[erlang-questions] "calling" a gen_fsm
Wed Sep 23 18:50:41 CEST 2015
I respect your views, although I have different views. I have used both the
methods in the system that I had developed, of course with a reason. One of
the systems that I developed had to handle more than half a million
transactions per second from a single box, and thus performance and
hardware efficiency was paramount for us. I was very conscious about the
design and each line I wrote. May be for a couple of thousands transactions
per second system, you don't have to worry about these much.
>> "Many workers depending on a single state." I'm trying to see where this
is meaningful without an elaboration.
There are plenty of example for this. How would you model the states of a
stock market (singleton), on a trading system?
On Wed, Sep 23, 2015 at 6:55 PM, zxq9 <zxq9@REDACTED> wrote:
> An opposing view...
> On 2015年9月23日 水曜日 16:26:21 Theepan wrote:
> > I don't think it is a good idea to separate the state maintenance from
> > real work that is happening, unless you have a strong reason for it. What
> > happens if you separate them is that you are keeping a process just for
> > state maintenance, and most of the time the gen_fsm process is going to
> > idle. Other drawback is that the worker process will have to constantly
> > check the state machine to ensure that it doing work at the correct
> > There is a chance of off state processing and it is hardware hungry.
> I almost completely disagree with this view. I find gen_fsm to be useful
> specifically so that I can use an OTP process "just for state maintenance"
> -- sometimes this means a system composed mostly of tiny fsms, but more
> often it just means fsms are acting as logical gateways to control
> processing flow throughout the system (the valves and gateways of my
> digital kingdom).
> I *like* this separation because it makes the overall system much easier
> to reason about and modify. Some really huge system-wide behaviors can be
> modified very simply this way.
> As for being "hardware hungry"... I've never run into this problem. My
> gen_fsms tend to be really tiny, take up very little memory (generally
> ending with very close to the same number of bits as they started), and
> hardly running at all (sometimes good candidates for hiberation -- but
> usually there isn't any call for this). I really have a hard time
> understanding performance arguments (in terms of memory or processing time)
> against spawning temporary processes to get work done and terminating them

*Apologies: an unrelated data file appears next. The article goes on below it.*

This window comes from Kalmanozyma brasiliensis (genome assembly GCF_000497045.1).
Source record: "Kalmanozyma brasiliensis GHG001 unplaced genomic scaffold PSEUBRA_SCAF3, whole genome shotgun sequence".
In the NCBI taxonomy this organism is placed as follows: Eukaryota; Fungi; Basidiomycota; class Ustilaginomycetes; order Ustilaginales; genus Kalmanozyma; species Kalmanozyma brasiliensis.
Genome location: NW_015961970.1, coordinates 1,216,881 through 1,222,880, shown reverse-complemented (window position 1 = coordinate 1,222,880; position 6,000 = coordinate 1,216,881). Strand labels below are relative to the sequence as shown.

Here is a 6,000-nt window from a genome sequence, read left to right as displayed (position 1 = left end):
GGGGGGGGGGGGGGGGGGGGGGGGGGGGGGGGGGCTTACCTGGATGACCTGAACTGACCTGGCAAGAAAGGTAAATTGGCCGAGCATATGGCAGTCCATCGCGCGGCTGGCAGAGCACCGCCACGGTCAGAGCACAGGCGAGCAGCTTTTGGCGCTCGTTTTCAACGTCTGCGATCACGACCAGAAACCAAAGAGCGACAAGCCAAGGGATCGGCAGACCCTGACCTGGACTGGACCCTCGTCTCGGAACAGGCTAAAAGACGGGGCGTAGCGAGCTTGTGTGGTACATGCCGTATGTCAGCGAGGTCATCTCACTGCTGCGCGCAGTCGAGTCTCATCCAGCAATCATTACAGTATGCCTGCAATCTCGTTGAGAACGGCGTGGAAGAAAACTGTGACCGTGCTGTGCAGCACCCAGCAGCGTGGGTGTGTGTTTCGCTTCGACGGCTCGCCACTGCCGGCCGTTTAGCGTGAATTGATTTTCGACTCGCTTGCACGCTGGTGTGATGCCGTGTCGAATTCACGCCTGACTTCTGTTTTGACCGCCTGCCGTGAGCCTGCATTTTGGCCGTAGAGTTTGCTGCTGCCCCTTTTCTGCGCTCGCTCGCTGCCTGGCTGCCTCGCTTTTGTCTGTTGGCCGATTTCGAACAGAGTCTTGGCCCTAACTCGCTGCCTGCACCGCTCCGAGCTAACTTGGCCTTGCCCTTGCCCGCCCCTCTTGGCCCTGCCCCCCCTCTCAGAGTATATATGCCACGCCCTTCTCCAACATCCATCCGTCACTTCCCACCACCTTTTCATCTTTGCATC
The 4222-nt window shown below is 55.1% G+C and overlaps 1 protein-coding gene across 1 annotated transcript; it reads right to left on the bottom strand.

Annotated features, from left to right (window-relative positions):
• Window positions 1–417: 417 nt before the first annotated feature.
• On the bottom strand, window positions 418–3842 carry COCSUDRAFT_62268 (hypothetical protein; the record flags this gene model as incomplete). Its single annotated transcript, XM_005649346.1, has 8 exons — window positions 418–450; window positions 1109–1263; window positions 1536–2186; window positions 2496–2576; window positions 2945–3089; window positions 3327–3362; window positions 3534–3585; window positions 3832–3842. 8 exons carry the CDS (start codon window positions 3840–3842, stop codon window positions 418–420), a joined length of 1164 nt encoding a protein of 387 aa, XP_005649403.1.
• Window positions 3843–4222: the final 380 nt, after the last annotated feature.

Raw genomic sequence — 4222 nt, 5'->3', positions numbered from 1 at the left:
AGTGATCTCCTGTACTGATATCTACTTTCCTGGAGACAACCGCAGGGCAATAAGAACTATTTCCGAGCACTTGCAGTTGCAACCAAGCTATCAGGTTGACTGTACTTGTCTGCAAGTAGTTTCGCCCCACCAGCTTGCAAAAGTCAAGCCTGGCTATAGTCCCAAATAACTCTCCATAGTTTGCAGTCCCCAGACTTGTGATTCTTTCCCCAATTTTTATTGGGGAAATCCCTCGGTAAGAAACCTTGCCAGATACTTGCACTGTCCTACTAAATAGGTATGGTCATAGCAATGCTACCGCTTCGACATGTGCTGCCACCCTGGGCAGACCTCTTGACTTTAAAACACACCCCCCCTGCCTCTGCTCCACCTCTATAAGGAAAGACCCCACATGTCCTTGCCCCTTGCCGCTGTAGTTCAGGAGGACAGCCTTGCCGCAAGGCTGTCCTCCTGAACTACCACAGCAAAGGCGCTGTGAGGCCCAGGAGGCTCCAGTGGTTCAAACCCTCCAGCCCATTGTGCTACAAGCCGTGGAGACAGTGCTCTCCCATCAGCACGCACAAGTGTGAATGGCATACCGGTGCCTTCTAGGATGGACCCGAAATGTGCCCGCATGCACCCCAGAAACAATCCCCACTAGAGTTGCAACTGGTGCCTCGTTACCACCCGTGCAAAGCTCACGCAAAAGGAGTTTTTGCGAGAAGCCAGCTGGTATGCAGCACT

> when they are complete, as I have *never* encountered a case where this was
> actually a performance problem (at least not a noticeable one). Perhaps I'm
> just doing very different things with Erlang than everyone else -- but in
> any case without knowing the context *any* effort to deliberately increase
> instead of decrease the number of responsibilities a process has for
> performance reasons is headed in the wrong direction.
> At the very least when hacking around a problem I find it most useful to
> segregate as many responsibilites as possible early on, and that means
> gen_fsms are *only* finite-state machines, and they control processing flow
> based on their state. Any points of extended work are things I *want* to
> put in other processes, if for no other reason than an "idle" gen_fsm is a
> *highly responsive* gen_fsm. This helps me know more about the way a system
> responds under load (if this is even a concern) because I can just see what
> work is being spawned and how long bits of it is sticking around instead of
> trying to figure out how busy a given pack of fsms is. Sometimes (usually?)
> after some initial development I wind up moving things into a very
> different configuration because I understand the problem better, the needs
> of the system solidify a bit, any bottlenecks become obvious (and finding
> ways to avoid having them to begin with is usually pretty easy once the
> system is better understood), etc. But to start out with, ghah, putting
> more duties into a process than less has just never worked out very well
> for me.
> > There are places where you will separate the state maintenance, for
> > instance many workers depending on a single state. At the low level
> > and gen_tcp are just Erlang process, and what you are trying to do right
> > now is good for what you are doing.
> "Many workers depending on a single state." I'm trying to see where this
> is meaningful without an elaboration.
> erlang-questions mailing list
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